Would love to have …

  • Gone on a boat trip around the entire island, however they had stopped for the season.
  • Taken an adventurous visit to the caves — both on land and underwater — to see fish, birds and animals like the famous Mediterranean tortoises and sargantana lizards in their natural habitat.
  • Stopped at the Menorca Museum.
  • Traced the full permitter of the island on the Cami de Cavalls to appreciate it’s ecological and environmental significance.
  • Photographed the five lighthouses which protect ships sailing near the island.

Where to stay:

Where to eat:

Watch for my upcoming blogs about Barcelona:

  • A €62 Bowl of Lobster Soup
  • Barcelona by Bus
  • Sagrada Família: Over 100 Years in the Making

LA VALLEUR COMMUNICATES: Musings by Barbara La Valleur — Barcelona: Not What You Think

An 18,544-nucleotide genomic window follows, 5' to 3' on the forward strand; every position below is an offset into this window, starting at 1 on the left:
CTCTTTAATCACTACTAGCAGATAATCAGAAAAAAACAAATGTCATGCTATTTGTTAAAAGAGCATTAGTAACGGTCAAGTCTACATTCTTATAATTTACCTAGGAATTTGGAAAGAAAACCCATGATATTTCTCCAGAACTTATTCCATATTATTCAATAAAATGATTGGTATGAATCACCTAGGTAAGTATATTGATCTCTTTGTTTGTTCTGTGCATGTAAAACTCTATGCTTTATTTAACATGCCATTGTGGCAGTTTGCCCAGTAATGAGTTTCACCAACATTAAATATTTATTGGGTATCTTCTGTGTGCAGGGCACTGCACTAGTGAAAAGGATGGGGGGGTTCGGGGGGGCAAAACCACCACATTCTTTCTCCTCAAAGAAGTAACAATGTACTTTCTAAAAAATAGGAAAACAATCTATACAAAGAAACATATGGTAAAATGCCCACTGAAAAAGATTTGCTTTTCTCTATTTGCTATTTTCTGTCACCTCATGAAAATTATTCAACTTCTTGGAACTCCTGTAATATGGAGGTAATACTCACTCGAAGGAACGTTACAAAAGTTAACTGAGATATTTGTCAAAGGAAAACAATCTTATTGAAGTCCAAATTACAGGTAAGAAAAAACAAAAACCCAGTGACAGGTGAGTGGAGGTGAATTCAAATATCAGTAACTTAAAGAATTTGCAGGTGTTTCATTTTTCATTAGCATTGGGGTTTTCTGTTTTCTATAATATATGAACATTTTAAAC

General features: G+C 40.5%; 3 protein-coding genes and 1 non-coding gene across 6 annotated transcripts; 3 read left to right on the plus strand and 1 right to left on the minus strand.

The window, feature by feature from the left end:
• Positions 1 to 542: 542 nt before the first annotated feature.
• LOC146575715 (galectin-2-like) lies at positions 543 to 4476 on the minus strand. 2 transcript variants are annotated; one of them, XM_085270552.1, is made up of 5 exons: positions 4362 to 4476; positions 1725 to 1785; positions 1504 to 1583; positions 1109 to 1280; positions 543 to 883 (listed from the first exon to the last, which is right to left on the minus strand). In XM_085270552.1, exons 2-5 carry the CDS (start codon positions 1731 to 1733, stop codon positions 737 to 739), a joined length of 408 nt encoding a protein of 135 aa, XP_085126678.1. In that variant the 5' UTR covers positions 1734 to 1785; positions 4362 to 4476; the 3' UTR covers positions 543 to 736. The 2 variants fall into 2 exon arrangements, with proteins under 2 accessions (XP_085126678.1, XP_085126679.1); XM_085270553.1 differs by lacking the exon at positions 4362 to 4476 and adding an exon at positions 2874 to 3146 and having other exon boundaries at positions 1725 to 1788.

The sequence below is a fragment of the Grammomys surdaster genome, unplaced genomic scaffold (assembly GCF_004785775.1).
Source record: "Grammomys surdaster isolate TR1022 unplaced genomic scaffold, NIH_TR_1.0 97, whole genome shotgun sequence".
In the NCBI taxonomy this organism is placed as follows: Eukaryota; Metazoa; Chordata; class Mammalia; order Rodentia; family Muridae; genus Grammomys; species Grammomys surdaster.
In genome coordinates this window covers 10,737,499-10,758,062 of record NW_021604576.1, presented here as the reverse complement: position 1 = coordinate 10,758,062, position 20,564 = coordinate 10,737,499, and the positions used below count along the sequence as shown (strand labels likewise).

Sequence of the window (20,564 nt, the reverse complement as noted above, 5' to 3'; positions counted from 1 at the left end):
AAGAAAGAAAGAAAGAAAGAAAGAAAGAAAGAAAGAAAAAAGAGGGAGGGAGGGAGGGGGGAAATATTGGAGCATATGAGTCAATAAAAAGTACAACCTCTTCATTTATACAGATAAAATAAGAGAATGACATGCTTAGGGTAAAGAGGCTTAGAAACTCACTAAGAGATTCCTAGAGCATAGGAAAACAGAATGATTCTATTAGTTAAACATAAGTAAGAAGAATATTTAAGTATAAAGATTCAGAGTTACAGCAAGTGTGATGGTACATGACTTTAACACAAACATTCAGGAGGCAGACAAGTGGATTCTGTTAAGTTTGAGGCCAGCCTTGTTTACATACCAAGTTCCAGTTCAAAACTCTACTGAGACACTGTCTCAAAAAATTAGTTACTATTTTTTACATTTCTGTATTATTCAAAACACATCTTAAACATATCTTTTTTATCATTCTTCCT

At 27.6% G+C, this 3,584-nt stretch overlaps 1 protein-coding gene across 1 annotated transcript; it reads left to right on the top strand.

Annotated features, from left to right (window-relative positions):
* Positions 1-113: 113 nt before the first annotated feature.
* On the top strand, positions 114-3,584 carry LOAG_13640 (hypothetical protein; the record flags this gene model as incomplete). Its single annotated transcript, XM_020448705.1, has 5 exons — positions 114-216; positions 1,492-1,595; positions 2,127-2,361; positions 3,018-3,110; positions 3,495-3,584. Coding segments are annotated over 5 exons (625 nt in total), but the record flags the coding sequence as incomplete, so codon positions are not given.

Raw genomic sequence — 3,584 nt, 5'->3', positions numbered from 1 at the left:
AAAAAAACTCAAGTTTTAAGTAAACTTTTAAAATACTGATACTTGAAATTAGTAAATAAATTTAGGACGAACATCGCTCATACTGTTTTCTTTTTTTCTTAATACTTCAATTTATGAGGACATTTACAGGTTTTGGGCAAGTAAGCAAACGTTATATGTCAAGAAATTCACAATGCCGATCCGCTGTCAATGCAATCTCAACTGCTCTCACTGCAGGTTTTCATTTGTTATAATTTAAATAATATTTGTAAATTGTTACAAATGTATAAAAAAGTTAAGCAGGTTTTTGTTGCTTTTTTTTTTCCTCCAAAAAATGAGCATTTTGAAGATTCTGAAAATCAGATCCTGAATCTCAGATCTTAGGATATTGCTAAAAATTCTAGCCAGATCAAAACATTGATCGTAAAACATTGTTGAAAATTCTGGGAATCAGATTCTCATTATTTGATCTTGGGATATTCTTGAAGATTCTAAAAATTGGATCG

It’s taken me a couple of weeks to return to reality after a 17-day trip to Barcelona, which included an extraordinary side trip of five days in Menorca.

The initial purpose of my trip was to visit my daughter, Andrea La Valleur-Purvis, who has called the Catalonian capital home for over a year. She loves it, and I can see why. It’s exciting, has a mix of old and new in terms of architecture, is international, very diverse and has countless places to eat, enjoy and experience a special part of Spain. Plus, one of my favorite parts was seeing an abundance of public art everywhere.

Yet, it turned out to be so much more than what I imagined. Having spent 20 years living in Europe in the late 1970s, ’80s and early ’90s, I still have friends and family there. So I was thrilled when they agreed to fly to Spain from Germany and England to reconnect, if only for a few days at the beginning and end of my trip.